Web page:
Amid the surge in global trade, financial institutions are revisiting the way they conduct transaction banking.
Technological innovations like distributed ledgers may be rocketing financial institutions into the future. But Lisa Robins, a managing director and the regional head of global transaction banking, Asia-Pacific, at Deutsche Bank, says the renewed attention the industry is paying to transaction banking “is taking us back to our origins—focusing specifically on the needs of customers and organizing to meet those needs.”
Robins says banks’ renewed interest is “driven by massive growth in transactions due to the globalization of trade and colored by the need for a heightened emphasis on security in a world where competition and clients are becoming more global and more sophisticated.”
Global trade surged, over the past decade, as a percentage of global GDP, going from about 4% to 16%, Robins notes. “In the simplest terms, countries are importing and exporting more goods and services than ever before, and a lot of that growth involves emerging markets.”
In the wake of the financial crisis, revenue growth for transaction banking outperformed that of investment and commercial banking, leading to greater competition in the area of transaction banking services. As a results, banks have tried to improve their offerings. A report by Celent found that 82% of the banks it surveyed had reorganized their transaction banking operations between 2010 and 2012.
According to Celent, banks are responding to the demand for transaction banking with enhanced products and services, automated processes and increased straight-through processing. But Christian Behaghel, head of global transaction banking services at Societe Generale, says transaction banking revenues are coming under pressure, in part because of the low-interest-rate environment. “Our research suggests that total 2015 revenues actually decreased [year-over-year] by 11%,” Behaghel says. “We also think the decrease will continue, because in Europe we are facing reducing deposits due to zero or below-zero interest rates.”
The transaction banking business is under stress even in Asia, because “local banks are very liquid and business operates at very low margins, which makes it unattractive for global banks,” he says. “We are seeing a decrease in the global volume of transaction business and, worse, a decrease in margins due to the availability of excess liquidity, which is finding its way into the corporate market.”
Robins says Asia is a particular focus for transaction banking services, given the amount of trade it accounts for and the fact that in Asia so much of the trade occurs between countries within the region. That intraregional trade has attracted local banks, which have an edge over global banks, whose coverage of the region may not be as thorough, and those local banks are bolstering their transaction banking offerings.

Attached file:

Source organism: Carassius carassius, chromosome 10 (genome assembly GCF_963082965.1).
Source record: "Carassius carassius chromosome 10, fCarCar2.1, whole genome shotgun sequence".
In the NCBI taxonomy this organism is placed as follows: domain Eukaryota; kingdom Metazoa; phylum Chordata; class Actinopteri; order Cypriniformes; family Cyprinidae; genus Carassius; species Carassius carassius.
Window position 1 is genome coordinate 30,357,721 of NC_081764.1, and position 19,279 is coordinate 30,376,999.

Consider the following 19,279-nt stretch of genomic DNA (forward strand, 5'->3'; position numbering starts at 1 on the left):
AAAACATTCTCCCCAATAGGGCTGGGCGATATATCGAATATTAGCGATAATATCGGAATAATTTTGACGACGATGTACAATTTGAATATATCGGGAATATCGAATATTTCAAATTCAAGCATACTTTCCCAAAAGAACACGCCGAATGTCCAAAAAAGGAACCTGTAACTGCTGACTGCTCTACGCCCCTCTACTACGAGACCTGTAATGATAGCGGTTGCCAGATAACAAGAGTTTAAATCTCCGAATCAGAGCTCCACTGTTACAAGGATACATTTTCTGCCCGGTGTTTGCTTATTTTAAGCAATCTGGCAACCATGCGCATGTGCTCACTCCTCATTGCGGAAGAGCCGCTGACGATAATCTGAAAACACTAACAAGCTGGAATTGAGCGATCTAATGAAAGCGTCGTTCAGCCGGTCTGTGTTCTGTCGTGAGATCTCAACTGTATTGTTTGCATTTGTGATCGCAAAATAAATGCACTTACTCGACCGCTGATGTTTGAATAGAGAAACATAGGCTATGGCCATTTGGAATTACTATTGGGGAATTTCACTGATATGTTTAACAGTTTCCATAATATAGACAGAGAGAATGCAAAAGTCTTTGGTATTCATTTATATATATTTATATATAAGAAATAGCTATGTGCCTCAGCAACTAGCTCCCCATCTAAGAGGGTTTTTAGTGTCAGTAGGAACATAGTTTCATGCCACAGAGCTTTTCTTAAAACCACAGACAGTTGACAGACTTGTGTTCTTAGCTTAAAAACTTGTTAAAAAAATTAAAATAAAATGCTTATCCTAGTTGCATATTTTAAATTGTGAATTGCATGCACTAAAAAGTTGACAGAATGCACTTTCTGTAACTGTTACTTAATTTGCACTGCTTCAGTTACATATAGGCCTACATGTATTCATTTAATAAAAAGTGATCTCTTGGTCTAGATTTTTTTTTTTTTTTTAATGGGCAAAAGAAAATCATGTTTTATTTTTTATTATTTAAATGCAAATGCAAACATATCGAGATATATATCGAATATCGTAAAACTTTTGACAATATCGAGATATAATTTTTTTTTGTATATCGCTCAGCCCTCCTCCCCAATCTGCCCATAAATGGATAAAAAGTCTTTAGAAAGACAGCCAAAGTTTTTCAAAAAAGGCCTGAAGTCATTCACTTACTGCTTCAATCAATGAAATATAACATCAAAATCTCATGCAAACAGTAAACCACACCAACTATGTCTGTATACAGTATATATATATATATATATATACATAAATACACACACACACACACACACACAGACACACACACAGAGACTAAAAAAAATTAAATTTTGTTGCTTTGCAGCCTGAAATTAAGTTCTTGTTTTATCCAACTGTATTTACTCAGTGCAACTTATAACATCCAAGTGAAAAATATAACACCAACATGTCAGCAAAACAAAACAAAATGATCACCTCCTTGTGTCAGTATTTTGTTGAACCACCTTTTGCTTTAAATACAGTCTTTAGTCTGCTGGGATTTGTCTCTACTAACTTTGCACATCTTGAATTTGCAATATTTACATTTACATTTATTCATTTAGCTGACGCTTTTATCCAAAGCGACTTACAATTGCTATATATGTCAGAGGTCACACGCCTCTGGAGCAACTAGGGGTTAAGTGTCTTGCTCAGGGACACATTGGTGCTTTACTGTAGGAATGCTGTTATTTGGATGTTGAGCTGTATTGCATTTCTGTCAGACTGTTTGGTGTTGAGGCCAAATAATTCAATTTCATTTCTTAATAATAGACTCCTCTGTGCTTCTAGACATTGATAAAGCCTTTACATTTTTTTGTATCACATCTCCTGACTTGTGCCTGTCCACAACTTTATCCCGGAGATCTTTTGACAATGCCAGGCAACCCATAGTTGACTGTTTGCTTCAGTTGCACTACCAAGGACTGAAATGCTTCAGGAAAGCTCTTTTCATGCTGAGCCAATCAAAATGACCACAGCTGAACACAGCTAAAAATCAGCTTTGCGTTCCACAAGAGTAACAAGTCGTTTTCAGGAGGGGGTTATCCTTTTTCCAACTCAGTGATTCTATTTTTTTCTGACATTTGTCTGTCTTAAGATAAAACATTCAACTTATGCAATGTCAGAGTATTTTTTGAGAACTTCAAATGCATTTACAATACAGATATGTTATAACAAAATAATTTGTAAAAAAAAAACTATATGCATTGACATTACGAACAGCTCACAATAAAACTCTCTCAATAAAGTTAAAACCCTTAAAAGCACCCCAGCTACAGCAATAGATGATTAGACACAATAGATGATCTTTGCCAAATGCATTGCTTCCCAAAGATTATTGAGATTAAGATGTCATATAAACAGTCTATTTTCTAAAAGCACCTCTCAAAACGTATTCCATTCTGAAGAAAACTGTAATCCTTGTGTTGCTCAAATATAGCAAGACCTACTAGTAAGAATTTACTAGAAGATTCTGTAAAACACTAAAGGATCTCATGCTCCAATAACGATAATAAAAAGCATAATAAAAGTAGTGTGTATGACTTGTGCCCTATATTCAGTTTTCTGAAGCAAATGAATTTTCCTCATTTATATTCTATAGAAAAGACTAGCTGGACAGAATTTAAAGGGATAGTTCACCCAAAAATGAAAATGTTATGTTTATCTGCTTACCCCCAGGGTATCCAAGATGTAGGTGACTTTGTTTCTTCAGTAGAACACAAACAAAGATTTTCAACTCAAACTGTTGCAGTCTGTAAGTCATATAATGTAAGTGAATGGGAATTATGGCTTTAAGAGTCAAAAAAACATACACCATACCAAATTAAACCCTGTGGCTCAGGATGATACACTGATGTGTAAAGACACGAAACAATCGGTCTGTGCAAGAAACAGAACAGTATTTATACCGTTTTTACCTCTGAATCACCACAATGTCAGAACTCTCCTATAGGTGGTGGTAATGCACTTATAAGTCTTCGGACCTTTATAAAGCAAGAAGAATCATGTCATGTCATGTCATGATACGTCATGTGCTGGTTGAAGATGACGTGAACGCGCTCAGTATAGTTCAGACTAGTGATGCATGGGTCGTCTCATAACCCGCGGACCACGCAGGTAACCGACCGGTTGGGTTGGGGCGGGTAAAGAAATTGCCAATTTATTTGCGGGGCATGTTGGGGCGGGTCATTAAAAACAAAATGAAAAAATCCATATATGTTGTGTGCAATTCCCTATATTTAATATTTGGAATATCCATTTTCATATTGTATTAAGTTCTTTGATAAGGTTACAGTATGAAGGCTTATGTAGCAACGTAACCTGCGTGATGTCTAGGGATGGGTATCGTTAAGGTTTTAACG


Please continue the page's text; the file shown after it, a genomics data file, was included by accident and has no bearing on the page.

“China is the bellwether,” Robins says. “Post-Asia-Crisis, GDP rates have grown exponentially. Growth at all costs made sense in a period when you quickly needed to create jobs and infrastructure. Now it’s lower. Given the importance of intra-Asia trade flows, China sneezes and the region catches a cold.”
As its GDP growth has slowed to around 6.7%, China has been reorienting its economy toward domestic consumption, she says. It is hoping to reduce its dependence on exports, create a consumer economy while reducing saving rates and building a social network, and develop a more robust domestic economy that’s less vulnerable to externalities.
India remains a domestic economy, Robins says, but it is making some adjustments. These include developing a strong financial technology center, although its infrastructure development is proceeding slowly.
Robins notes that the Asean region has one of the fastest-growing economies in the world. The region is also becoming increasingly attractive as both a manufacturing and a consumer base, as growth in China slows and investment there becomes more costly and problematic.
New Products And Segmentation
The focus on Asia as an investment destination is driving asset and capital inflows. Massive growth in consumer activity in the region requires new services and extensive automation. There is also outward investment within Asia and from Asia to other emerging and mature markets.